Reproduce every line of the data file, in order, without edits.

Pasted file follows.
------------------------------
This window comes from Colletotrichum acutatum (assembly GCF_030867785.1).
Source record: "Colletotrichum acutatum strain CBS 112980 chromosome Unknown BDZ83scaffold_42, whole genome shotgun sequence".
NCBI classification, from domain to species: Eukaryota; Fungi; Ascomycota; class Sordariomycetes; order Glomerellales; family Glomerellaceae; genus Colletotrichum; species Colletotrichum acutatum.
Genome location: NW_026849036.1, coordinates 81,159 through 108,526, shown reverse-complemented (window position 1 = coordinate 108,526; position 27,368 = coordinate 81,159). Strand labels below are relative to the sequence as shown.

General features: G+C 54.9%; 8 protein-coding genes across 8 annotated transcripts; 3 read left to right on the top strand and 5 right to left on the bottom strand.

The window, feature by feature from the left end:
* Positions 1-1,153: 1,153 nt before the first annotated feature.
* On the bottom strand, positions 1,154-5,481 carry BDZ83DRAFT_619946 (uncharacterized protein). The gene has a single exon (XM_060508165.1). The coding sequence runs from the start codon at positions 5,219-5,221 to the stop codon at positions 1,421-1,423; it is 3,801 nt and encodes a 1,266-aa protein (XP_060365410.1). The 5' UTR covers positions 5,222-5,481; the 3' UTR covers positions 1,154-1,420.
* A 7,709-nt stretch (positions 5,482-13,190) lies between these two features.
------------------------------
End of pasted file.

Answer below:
This window comes from Colletotrichum acutatum (assembly GCF_030867785.1).
Source record: "Colletotrichum acutatum strain CBS 112980 chromosome Unknown BDZ83scaffold_42, whole genome shotgun sequence".
NCBI classification, from domain to species: Eukaryota; Fungi; Ascomycota; class Sordariomycetes; order Glomerellales; family Glomerellaceae; genus Colletotrichum; species Colletotrichum acutatum.
Genome location: NW_026849036.1, coordinates 81,159 through 108,526, shown reverse-complemented (window position 1 = coordinate 108,526; position 27,368 = coordinate 81,159). Strand labels below are relative to the sequence as shown.

General features: G+C 54.9%; 8 protein-coding genes across 8 annotated transcripts; 3 read left to right on the top strand and 5 right to left on the bottom strand.

The window, feature by feature from the left end:
* Positions 1-1,153: 1,153 nt before the first annotated feature.
* On the bottom strand, positions 1,154-5,481 carry BDZ83DRAFT_619946 (uncharacterized protein). The gene has a single exon (XM_060508165.1). The coding sequence runs from the start codon at positions 5,219-5,221 to the stop codon at positions 1,421-1,423; it is 3,801 nt and encodes a 1,266-aa protein (XP_060365410.1). The 5' UTR covers positions 5,222-5,481; the 3' UTR covers positions 1,154-1,420.
* A 7,709-nt stretch (positions 5,482-13,190) lies between these two features.